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Vol 23  Issue 1,151 February 14, 2019

PO Box 2, Ardmore, Oklahoma 73402

Email: butchbridges@oklahomahistory.net, Phone: 580-490-6823

City Shoe Shop, Ardmore, Oklahoma

The City Shoe Shop opened in Ardmore in the depression year 1929. The owners were Neville “Ned” Sutton an Alf T. Dye. The initial location was 203 West Main. The early days store of Henry Dixon had closed in 1928, due to his poor health, and both men had trained under Mr. Dixon. Fortunately, during the Depression Years, people could have their boots and shoes repaired at a very reasonable rate, and since there was no money for new shoes, the business was able to survive on repairs primarily. The business later moved to 207 West Main, where it remained until 1980. The economy improved, and business boomed in the following years. Boots were made for Gene Autry, Buck Garrett, Bud Ballew, Dow Brazil, and many other well-known personalities. During World War II, the officers at AFS discovered that Ned could make officer field boots which were very comfortable and identical in looks to the ones they were issued, which were very uncomfortable. Consequently, for years he was flooded with orders by these Air Force officers.

Later Elf Dyer sold his portion of the business to Carl Scholz, and he was partner with Ned for many years. Each handmade pair of boots and shoes was a work of art, and the ranchers and farmers enjoyed the bright colors and unusual designs. Ave Sutton helped at times and stitching the patterns. In June 1947, Ned retired, and sold his portion also to Carl Scholz, who became the sole owner of City Shoe Shop. Later, Carl Scholz sold the shop to Sid Kennedy. In 1975 a young man, Greg Dudley, who had learned to make boots with Ben Dye of Davis (Ned Sutton had taught Ben Dye to make boots) came to work for Sidney Kennedy for 2 years. In May 1981, Greg purchased the shop and is now the owner and operator. Greg started the boot & shoe business at age 13. He is married to Jane (Nicholas) Dudley, and they have one daughter, Laura Beth.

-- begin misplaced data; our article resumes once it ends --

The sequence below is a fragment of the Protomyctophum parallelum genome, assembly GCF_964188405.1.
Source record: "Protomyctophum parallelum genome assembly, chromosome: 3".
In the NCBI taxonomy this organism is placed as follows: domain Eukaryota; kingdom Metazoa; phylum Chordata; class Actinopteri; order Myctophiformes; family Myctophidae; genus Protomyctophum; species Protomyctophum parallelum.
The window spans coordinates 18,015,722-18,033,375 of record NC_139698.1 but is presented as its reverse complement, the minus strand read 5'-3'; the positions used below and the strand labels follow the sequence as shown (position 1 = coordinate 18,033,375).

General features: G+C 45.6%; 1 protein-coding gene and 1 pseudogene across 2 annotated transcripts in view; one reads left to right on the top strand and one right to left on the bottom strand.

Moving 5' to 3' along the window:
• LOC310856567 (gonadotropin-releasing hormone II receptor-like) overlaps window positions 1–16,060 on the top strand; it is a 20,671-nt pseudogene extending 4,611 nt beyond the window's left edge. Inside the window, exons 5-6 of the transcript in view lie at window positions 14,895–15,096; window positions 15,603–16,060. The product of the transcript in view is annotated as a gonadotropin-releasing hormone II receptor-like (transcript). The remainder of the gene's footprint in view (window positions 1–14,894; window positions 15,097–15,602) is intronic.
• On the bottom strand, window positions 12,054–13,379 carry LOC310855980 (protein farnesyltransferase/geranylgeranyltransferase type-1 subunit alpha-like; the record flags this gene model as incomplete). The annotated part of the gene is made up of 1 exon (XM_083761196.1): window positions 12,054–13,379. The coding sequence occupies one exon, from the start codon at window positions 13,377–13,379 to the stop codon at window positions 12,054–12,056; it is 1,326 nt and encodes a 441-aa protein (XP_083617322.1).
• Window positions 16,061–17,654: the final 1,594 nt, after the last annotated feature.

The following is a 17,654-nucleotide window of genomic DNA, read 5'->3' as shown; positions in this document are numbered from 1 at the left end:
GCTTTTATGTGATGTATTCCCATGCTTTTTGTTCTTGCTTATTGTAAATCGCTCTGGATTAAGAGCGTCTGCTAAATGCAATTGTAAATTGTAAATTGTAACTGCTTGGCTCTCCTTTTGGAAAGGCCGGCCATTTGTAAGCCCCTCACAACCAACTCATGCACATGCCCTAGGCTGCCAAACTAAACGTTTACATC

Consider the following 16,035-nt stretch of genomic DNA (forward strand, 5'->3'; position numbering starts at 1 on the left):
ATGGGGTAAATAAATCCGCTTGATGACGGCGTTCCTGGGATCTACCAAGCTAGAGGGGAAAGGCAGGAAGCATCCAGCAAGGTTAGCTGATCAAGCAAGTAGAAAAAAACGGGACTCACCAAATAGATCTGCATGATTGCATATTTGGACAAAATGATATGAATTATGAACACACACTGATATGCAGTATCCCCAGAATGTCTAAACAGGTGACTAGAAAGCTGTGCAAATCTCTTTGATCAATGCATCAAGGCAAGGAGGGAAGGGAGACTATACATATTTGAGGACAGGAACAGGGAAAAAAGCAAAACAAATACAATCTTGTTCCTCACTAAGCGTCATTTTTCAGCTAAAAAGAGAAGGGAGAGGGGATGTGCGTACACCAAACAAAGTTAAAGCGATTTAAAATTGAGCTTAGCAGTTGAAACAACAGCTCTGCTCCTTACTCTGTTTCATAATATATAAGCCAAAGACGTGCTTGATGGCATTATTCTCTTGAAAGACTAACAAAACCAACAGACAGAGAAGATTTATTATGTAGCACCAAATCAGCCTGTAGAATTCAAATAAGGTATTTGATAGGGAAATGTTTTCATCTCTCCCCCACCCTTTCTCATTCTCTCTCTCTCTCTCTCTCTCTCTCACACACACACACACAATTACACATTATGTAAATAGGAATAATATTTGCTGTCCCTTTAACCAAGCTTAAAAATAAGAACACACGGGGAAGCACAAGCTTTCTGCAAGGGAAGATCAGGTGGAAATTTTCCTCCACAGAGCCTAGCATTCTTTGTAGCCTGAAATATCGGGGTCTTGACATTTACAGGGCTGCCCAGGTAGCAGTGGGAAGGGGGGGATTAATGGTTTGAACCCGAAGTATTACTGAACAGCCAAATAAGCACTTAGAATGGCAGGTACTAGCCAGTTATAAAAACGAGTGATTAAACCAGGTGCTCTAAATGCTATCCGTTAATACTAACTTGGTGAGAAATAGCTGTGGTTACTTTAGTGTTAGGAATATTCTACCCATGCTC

Indian Territory and Carter County Pioneers book 1982

December 1983
Raymond Whitson was honored by County officers for 25 years of service as a member of the District 3 staff. Wilson has served as head mechanic at the District 3 Carter County Barn for all of that time. Whitson, who will be 75 years old on January 30th, said he has no plans to retire.

December 1958
Jack Burch, the caveman, was telling about discovering a new cave in the Arbuckle’s, but nothing in comparison to the huge Wild Woman Cave. Burch thinks that cave surpasses Carlsbad Cavern, in some places.

Q.  Take an unforgettable drive in Oklahoma to the top of the world’s highest hill. One thing Oklahoma has in its hat of things to brag about is “home to the highest hill.” Where in Oklahoma is this hill located?
A.  Cavanal Hill is located near Poteau, Oklahoma, and is billed by the local chamber of commerce as the tallest hill in the world at 1,999 feet.

Q.  Where is it illegal to eat someone else’s hamburger when they are not looking?
A.  Answer in next week’s newsletter

This week I received an interesting publication. The book is Memories of Walter and Theatus Sessions. The book is 125 pages in length and packed with information and photos of the Sessions family starting with their school days at Ingram Lane School near Zaneis school in western Carter County.


There will be a book signing party on March 2, 2019 in Stillwater. Below is an invitation to anyone interested in attending. The party is RSVP so the Sessions can plan on how many to prepare for as lunch will be served 11:30am at 1116 E. Hanson Street there in Stillwater. marshateague@gmail.com


Some pavers I sandblasted recently




Below is from This and That newsletter archives of February 15, 2007